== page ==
" WHERE Len( [Mobile] & '') > 0 "

The Len() adds a zero length string (ZLS) to the existing string so you are checking for both nulls and ZLS content at the same time.
 

Galaxiom

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You can do that slightly more elegantly with

strSQL = "UPDATE " & TableName & " SET [Mobile] = Clean_PhoneNumber([Mobile])" & _
" WHERE Len( [Mobile] & '') > 0 "
Depends what you mean by "elegance". A short expression may be pretty to look at but unfortunately pretty inefficient.

It is probably not terribly relevant in the particular situation in this thread, especially if most of the records need to be processed anyway but it should be considered a general principle in queries where a significant proportion of Nulls or ZLS are likely to be encountered.

The down side of concatenating a ZLS is that the value of every record must be processed before it can be tested for SELECT. Plus the engine cannot use any index on the field. Similarly using Nz() for the same kind of purpose, which is doubly inefficient because it is not an engine function but a VBA function.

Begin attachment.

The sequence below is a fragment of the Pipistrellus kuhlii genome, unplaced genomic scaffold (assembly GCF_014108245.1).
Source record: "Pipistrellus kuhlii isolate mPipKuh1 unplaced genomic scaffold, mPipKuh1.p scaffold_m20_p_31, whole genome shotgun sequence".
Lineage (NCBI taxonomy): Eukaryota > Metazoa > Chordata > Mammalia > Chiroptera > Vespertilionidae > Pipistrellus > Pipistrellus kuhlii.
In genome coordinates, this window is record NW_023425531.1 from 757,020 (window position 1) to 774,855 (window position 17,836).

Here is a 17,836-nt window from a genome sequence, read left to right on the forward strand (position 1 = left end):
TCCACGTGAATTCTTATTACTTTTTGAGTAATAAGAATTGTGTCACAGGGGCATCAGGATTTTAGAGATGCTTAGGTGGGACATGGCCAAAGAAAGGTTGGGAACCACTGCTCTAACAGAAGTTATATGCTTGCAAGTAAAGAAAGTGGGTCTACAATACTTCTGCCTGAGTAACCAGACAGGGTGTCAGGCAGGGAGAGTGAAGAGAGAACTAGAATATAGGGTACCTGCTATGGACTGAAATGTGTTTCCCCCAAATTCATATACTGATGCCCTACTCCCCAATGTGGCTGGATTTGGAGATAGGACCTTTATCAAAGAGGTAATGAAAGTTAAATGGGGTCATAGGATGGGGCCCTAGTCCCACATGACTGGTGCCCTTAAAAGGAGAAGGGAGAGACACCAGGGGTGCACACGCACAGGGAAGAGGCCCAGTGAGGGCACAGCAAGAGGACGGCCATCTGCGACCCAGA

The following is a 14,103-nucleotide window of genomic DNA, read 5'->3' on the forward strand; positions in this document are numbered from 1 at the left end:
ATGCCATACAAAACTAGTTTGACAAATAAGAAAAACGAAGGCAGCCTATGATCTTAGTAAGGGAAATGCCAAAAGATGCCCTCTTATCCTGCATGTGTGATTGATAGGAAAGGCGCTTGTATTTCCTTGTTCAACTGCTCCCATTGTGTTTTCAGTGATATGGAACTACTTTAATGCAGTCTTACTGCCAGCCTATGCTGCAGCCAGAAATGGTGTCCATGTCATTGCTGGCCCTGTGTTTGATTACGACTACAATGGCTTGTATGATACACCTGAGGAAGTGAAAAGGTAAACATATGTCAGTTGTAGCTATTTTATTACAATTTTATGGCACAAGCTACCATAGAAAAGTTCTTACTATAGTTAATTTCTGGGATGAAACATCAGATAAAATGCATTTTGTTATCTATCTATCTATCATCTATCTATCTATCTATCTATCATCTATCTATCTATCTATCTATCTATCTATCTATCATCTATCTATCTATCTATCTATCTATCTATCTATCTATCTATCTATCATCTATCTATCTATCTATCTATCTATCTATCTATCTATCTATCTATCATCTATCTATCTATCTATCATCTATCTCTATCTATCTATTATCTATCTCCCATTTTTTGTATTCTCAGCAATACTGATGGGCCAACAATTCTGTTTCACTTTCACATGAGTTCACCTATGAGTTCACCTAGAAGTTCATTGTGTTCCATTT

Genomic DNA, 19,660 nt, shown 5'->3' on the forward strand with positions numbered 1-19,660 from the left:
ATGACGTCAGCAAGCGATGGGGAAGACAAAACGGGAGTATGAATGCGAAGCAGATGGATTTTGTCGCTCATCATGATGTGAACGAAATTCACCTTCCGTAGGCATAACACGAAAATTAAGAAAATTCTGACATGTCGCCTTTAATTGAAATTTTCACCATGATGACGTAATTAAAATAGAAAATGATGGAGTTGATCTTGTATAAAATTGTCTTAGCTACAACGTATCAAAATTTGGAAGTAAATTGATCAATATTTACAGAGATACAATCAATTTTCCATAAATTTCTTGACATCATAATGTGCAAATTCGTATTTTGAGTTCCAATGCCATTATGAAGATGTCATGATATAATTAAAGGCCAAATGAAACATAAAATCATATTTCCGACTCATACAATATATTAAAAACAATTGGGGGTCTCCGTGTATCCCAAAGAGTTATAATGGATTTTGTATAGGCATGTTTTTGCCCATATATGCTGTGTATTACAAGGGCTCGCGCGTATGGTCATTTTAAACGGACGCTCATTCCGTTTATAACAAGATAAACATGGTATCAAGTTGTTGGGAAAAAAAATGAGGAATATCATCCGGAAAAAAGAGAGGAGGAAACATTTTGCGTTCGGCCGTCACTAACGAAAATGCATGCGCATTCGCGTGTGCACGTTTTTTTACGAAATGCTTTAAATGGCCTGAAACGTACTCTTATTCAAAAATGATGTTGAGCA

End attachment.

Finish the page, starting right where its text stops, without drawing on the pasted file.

It is a lot more efficient to use a longer expression like this:
Code:
WHERE field Is Not Null AND field <> ""

This is a SARGable query condition. All database developers should familiarise themselves with this concept because it is fundamentally important for performance.
 

silentwolf

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Sorry guys,
somehow I dont get the notification to see the responses.
Just saw it when I got into my posts!

@Minty, cheers did not know that function at all! But will look into it and many thanks for pointing it out!

@Galaxiom, thanks I appreciate learning what is the best solution so great to have that pointed out as well!

Cheers,
and again sorry did not mean to be rude for not answering when someone replies to my thread!

Will check in the future more on my threads so I don't oversee the replies!